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Critical Analysis On Susan Rose Ackerman's Article "Bribes, Patronage And Gift Giving, As Well As Richard Friman And Peter Andreas' Article "International Relations And The Illicit Global Economy

1195 words - 5 pages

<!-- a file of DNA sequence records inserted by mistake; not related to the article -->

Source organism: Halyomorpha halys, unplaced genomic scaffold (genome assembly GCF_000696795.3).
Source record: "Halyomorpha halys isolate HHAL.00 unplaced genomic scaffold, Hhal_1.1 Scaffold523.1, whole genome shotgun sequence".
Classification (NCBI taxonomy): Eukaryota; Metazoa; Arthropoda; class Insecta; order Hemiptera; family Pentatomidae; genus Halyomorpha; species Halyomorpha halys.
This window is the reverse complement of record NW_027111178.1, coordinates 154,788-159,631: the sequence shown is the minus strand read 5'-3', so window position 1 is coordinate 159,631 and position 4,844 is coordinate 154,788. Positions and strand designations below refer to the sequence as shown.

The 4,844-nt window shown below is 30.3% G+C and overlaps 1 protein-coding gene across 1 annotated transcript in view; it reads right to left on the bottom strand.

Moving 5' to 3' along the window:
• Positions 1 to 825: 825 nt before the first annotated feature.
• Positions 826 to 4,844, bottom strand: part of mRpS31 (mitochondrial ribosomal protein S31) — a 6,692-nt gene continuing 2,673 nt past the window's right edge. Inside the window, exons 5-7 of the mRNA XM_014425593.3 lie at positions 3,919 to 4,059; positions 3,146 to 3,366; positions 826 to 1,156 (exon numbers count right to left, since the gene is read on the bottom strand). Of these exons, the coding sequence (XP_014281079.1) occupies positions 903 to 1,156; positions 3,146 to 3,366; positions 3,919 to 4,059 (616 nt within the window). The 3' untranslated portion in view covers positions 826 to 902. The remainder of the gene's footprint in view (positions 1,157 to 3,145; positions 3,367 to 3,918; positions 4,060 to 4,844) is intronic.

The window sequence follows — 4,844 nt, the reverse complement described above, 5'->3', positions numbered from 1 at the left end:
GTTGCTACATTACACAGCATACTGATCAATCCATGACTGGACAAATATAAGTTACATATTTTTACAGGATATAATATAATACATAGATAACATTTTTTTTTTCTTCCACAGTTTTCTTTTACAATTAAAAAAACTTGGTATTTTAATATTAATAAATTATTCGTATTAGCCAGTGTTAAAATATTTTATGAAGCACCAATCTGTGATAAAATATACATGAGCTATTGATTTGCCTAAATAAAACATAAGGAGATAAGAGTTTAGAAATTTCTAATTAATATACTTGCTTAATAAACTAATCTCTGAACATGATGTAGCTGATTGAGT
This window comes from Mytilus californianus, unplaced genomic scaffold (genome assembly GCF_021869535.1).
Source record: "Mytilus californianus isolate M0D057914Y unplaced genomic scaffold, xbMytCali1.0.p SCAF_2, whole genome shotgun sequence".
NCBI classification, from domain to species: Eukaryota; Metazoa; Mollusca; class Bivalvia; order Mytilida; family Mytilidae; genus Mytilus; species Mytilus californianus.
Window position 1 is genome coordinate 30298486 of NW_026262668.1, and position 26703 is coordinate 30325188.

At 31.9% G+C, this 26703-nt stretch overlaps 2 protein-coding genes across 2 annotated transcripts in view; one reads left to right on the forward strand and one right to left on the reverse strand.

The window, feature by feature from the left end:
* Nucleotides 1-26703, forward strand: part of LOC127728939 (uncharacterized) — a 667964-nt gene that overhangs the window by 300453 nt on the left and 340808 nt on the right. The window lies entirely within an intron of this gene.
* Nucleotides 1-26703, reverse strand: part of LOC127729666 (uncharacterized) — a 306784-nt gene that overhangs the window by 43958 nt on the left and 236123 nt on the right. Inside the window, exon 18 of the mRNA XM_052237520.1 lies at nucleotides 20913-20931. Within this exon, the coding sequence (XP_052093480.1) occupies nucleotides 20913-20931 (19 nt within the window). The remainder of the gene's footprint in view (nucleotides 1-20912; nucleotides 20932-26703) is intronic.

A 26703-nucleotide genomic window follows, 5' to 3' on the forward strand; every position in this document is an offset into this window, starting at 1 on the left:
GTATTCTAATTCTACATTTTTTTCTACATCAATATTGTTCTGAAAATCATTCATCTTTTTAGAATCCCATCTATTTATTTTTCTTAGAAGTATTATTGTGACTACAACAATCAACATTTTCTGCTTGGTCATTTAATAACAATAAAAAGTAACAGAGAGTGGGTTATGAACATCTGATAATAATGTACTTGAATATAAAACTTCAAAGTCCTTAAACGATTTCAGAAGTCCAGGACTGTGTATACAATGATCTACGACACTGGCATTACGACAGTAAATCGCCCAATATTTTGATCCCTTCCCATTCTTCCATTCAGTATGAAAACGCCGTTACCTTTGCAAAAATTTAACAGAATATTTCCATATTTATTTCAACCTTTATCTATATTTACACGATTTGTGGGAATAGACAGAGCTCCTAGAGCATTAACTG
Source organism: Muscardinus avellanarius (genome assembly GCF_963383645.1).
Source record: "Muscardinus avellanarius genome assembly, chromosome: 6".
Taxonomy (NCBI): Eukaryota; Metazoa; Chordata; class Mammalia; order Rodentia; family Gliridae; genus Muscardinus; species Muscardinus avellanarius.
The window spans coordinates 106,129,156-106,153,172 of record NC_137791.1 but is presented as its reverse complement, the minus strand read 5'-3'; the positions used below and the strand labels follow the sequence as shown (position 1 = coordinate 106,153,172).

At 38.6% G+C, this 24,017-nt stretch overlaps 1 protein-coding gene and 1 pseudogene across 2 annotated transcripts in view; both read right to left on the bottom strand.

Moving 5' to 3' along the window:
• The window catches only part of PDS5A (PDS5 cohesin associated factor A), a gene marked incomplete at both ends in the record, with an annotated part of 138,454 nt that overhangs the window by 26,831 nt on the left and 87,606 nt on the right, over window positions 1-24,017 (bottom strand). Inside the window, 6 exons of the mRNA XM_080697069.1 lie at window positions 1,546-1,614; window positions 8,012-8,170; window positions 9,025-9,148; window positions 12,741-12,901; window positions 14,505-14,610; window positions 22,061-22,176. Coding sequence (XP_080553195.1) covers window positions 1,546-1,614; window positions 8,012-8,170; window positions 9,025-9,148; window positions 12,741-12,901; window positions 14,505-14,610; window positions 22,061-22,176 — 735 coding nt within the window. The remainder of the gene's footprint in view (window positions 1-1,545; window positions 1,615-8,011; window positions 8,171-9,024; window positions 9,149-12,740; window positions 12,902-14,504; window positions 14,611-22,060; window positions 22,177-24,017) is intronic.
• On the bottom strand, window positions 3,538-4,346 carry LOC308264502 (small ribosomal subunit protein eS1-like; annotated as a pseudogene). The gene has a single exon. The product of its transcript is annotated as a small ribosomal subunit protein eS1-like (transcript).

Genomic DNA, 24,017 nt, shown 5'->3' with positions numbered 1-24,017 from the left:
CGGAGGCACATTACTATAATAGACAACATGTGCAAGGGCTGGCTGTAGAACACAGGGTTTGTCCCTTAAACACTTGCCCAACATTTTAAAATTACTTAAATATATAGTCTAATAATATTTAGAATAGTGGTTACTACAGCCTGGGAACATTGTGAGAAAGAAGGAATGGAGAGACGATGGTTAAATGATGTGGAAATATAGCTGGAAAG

Corruption is not a new phenomenon in today's society, but it is an increasing problem. It is an ailment that causes many problems for countries, as well as international relations. When one thinks of corruption they do not think of the consequences that it brings along with it. However, in Susan Rose-Ackerman's' article "Bribes, Patronage, and Gift Giving" along with Richard Friman and Peter Andreas in their article "International Relations and the Illicit Global Economy" they provide two different types of corruption, and the negative effects it brings along with it. Although their approach to the topic is different their main emphases is the same, corruption is harmful.In Susan Rose-Ackerman's article she distinguishes between bribes, tips, gifts, and prices in a model that imposes the existence of a quid pro quo, and the presence or absence of an agent or a principal. According to Ackerman agency principal relationships in the public sector gives rise to corrupt opportunities. Therefore, Ackerman believes that one way to reduce corruption is to eliminate the agency principal relationship. If citizens dealt directly with the principal then bribes or "gifts" to the agent would be avoided. When an explicit exchange is taking place with a principal it is seen as a price, and with an agent it is seen as a bribe. On the other hand, if no quid pro quo is expected by the principal it is recognized as a gift and as a tip by the agent. However, if a gift is large enough to have an impact on the recipient's behaviour a quid pro is implicit.In this article Ackerman is arguing that in many societies there is no distinction between the public and private roles. Especially in developing countries where gift giving and patronage are accepted practices. In developing countries the line between market and family, and between the public and the private sector is often indistinct. She believes that although personal ties in the market can be functional they are not always compatible with efficiency. It can facilitate corruption and undermine the attempts to improve the operation of the state. Nevertheless, in societies with rooted interpersonal networks Ackerman believes that the citizens may care little about market and public sector efficiency. They believe they should give to their friends and family with expectations of a gift in return.Trade in patrimonial systems is a culture trading system that appears legitimate within that society. However, what Ackerman is arguing in this article is that societies based on personal relationships will have difficulty developing a large-scale capitalist enterprise, or supporting active cross-border trade. Since loyalty to family dominates loyalty to the state they will also have difficulty establishing modern bureaucracies. Thus, it is obvious that the costs for informal transfers in developing countries outweigh the benefits. She disputes that since the cause for so much corruption in these developing countries is due...

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